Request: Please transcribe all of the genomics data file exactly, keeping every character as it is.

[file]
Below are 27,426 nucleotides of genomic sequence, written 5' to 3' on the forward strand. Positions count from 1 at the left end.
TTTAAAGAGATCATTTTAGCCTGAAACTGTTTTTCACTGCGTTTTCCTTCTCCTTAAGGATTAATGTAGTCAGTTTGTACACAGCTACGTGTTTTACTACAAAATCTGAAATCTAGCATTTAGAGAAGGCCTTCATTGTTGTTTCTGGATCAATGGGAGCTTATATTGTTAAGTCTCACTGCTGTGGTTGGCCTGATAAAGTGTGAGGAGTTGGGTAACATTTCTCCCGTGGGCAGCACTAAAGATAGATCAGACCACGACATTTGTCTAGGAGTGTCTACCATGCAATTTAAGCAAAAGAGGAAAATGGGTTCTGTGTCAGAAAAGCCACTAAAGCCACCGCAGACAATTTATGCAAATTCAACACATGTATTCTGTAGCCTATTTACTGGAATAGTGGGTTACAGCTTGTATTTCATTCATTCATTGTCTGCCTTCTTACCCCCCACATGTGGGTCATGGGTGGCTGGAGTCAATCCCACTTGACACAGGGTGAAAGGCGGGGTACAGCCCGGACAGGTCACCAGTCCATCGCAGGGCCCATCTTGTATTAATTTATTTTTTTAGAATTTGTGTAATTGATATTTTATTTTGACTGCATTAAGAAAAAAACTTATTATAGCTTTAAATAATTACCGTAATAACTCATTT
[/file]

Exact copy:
Below are 27,426 nucleotides of genomic sequence, written 5' to 3' on the forward strand. Positions count from 1 at the left end.
TTTAAAGAGATCATTTTAGCCTGAAACTGTTTTTCACTGCGTTTTCCTTCTCCTTAAGGATTAATGTAGTCAGTTTGTACACAGCTACGTGTTTTACTACAAAATCTGAAATCTAGCATTTAGAGAAGGCCTTCATTGTTGTTTCTGGATCAATGGGAGCTTATATTGTTAAGTCTCACTGCTGTGGTTGGCCTGATAAAGTGTGAGGAGTTGGGTAACATTTCTCCCGTGGGCAGCACTAAAGATAGATCAGACCACGACATTTGTCTAGGAGTGTCTACCATGCAATTTAAGCAAAAGAGGAAAATGGGTTCTGTGTCAGAAAAGCCACTAAAGCCACCGCAGACAATTTATGCAAATTCAACACATGTATTCTGTAGCCTATTTACTGGAATAGTGGGTTACAGCTTGTATTTCATTCATTCATTGTCTGCCTTCTTACCCCCCACATGTGGGTCATGGGTGGCTGGAGTCAATCCCACTTGACACAGGGTGAAAGGCGGGGTACAGCCCGGACAGGTCACCAGTCCATCGCAGGGCCCATCTTGTATTAATTTATTTTTTTAGAATTTGTGTAATTGATATTTTATTTTGACTGCATTAAGAAAAAAACTTATTATAGCTTTAAATAATTACCGTAATAACTCATTT